Having attended a couple of promotional sessions on how to use Planet eStream I see here an opportunity to create the kind of interactive video learning that until recently was only possible at a bespoke level to 'Industry'. I was involved in interactive learning in the 1990s.
Having got on top of VR tours, hotspots and teleporting with ThingLink, the next goal is to create some interactive Telly.
A month of this and LingVist is the App for me.
The challenge is a simple one. To know over 5,000 words in French.
With the set up test I came out at 735. I am already at 1600 as a spend between 40 - 60 mins a day 'filling in the gap' in sentences. This is SpacedEd of 2010 to perfection. Early on a word I do not get is repeated more often until I get it. All words, though to a diminishing amount, are repeated. Over time words are learnt, in the context of a number of different sentences.
I am starting to see patterns too that my own thinking has constructed rather than things I have been told.
It works. Or at least I hope so.
I bias it towards the tougher challenge of writing the word - you can use voice recognition. My relative fluency in spoken French means that I'd get a lot more right. Often I can say the word, but cannot spell it. I want fluency in both spoken and written French.
There is more to it, than simply being forever tested on word knowledge in a compelling game-like user experience. There are challenges, and grammar as well, There are analytics so you can monitor to you progress and the easy pleasure of achieving 20 new words learnt per day.
I have gotten tired of Tandem. Here you are meant to use the power of social to team up with someone who is native in the language you want to learnt. We are supposed to help each other. Though I have had a few pleasant and valuable experiences I have found that no one has lasted. I have also found a number of people whose English is so bad to be unintelligible so there is nothing I can do to correct it.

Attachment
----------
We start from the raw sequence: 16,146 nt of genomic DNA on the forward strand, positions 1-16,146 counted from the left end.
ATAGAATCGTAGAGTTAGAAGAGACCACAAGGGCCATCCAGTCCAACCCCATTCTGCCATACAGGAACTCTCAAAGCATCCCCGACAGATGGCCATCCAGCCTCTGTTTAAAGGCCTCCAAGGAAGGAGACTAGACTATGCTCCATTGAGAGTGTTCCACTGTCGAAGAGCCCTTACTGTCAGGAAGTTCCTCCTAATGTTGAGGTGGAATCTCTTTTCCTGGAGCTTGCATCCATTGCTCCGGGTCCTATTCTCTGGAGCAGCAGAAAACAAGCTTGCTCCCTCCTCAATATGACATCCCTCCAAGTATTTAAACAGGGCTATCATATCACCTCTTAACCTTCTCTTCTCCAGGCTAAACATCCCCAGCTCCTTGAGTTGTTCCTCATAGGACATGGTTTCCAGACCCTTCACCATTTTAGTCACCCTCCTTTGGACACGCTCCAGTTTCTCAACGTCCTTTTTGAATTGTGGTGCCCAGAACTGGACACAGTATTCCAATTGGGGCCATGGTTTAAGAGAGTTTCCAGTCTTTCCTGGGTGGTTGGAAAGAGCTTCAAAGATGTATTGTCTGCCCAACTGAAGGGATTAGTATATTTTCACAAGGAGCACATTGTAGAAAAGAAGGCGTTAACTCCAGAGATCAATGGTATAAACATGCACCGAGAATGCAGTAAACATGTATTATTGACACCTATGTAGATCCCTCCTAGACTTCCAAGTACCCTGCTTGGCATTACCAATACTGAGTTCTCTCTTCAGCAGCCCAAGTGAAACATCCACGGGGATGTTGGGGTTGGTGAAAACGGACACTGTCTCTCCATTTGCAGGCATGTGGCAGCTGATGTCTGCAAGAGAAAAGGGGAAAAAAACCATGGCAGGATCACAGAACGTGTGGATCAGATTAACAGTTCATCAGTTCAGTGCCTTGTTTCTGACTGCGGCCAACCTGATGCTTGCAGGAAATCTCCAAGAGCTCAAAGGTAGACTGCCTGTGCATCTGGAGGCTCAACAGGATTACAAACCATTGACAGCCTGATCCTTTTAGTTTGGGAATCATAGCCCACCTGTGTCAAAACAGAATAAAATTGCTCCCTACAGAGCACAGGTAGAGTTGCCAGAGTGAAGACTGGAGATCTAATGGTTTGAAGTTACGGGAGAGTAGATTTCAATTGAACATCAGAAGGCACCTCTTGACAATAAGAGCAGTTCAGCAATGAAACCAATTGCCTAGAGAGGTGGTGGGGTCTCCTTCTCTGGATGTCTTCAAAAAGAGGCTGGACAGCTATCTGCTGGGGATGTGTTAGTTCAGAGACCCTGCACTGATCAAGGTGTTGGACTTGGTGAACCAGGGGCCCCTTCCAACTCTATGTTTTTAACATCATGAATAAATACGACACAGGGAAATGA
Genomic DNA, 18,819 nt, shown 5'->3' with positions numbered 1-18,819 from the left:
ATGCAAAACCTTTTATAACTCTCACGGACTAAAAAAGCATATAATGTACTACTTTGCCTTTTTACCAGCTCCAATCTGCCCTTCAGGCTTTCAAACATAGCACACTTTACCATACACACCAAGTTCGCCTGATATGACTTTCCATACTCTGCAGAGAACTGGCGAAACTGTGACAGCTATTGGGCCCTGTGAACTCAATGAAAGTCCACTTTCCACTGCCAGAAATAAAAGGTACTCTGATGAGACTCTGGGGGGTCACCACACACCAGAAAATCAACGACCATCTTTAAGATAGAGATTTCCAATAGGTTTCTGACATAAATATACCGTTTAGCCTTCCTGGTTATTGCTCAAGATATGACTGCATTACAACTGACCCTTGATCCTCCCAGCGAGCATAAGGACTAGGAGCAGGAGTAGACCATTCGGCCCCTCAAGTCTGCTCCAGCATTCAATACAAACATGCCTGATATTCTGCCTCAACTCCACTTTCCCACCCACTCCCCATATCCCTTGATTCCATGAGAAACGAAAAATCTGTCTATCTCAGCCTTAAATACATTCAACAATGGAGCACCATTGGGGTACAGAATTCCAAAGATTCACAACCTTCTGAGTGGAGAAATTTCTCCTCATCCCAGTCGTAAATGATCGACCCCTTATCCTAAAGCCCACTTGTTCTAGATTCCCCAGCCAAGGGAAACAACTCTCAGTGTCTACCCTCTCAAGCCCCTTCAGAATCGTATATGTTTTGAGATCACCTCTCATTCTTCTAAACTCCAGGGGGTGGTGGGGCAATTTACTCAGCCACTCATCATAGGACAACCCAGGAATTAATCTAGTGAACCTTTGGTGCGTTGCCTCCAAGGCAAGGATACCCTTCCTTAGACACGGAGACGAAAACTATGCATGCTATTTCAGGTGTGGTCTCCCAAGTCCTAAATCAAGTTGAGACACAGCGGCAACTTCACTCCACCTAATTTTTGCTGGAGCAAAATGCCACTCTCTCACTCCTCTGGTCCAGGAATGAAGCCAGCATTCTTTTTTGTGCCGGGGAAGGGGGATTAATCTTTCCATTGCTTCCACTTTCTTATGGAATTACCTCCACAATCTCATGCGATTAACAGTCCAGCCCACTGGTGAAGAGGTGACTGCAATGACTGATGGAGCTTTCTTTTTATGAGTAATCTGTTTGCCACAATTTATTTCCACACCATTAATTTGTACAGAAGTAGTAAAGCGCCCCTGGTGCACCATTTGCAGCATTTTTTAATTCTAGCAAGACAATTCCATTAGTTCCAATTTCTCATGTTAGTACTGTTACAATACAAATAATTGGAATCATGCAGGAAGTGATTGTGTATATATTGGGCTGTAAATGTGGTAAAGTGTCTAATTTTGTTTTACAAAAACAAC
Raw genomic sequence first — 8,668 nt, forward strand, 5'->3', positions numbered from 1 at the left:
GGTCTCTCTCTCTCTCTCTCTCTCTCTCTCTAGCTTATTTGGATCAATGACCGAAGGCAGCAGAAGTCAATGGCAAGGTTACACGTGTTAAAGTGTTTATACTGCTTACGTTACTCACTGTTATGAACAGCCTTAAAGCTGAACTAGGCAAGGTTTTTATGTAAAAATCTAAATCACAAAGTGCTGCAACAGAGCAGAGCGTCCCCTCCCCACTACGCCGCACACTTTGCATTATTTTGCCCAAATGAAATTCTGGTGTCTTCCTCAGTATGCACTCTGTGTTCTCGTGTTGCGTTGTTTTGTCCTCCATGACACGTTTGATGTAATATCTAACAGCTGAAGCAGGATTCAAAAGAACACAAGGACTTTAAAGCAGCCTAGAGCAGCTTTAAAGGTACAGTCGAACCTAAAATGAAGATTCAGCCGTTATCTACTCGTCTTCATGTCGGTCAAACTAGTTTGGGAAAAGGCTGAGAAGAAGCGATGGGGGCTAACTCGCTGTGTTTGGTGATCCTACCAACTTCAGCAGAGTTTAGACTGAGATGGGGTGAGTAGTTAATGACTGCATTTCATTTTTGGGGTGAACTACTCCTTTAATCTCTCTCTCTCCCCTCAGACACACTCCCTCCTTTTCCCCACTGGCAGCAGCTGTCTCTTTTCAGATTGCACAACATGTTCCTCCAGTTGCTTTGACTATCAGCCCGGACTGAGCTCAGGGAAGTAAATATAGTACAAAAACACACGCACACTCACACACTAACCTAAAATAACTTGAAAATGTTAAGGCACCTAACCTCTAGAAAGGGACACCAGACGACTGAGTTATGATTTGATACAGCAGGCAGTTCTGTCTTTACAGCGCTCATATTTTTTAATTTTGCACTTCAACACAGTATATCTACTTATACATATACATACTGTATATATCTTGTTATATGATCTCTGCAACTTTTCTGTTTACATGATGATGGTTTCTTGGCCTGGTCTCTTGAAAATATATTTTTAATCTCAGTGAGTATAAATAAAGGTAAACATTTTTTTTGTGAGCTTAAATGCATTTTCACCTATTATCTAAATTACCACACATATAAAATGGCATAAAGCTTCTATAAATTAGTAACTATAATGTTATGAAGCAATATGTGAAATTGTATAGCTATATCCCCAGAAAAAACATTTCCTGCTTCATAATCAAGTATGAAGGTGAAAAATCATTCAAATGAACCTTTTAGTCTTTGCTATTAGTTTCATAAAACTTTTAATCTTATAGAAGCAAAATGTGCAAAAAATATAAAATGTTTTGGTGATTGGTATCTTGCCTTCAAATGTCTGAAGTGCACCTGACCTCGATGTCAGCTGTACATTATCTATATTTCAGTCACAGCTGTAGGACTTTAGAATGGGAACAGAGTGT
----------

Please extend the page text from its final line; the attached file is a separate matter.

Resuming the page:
Busuu is more like Rosetta Stone. There are too many choices around themes to study and it is all far too simplistic - tourist French.,
The pattern used by these platforms would work for all kinds of things though where a new 'language' has to be learnt, from medicine to stage work, carpentry to engineering.
On a whim, and as homework before our French group which meets once every two weeks, I decided to try out several popular language learning Apps. I've used Rosetta Stone on and off for years. I tried:
It was revealing how many have leapfrogged Rosetta stone and offer a smarter and sometimes social platform.
Lingvist and Babbel did a tough test to establish my level of understanding. There is nothing more important than understanding how much a student already knows before you start to teach them. Both were effective in differentiating me from my wife. My wife was taught in a French speaking school in Montreal age 13 and a decade later learnt French at the British Institute in France. My French learning never got beyond a C grade at O' Level and a failed attempt to do an Open University degree (which taught French at an unbelievably basic level, but which I found tedious).
Lingvist and Babbel used different measures. Lingvist produced a guestimate at the number of words we each knew of the 5,000+ it was teaching. I got a 753, my wife 3,200. Babbel produced a similar differentiating. Like Rosetta Stone these Apps repeat phrases that you must then in part correct or add to. I liked that there is equal requirement to use the written word as this is where I am weakest. It is handy that my iPad has predictive text in French.
Tandem hooks you up with someone who wants to learn the languages you know and can teach. It works like a dating App, but is adamant that it is not. I had 30 mins talking to someone in Marseilles and about 5 minutes talking to someone in Rouen. Both proved successful as we could correct each other's written words.
For tweens and teens.
A simplified digest of Barbara Oakley's incredible MOOC on Coursera 'Learning How To Learn'. The last time I looked this had had over 1.4 million students.
Having done this MOOC myself I later signed up to be a mentor. This is mostly meet and greet rather than teaching support. We help keep people going.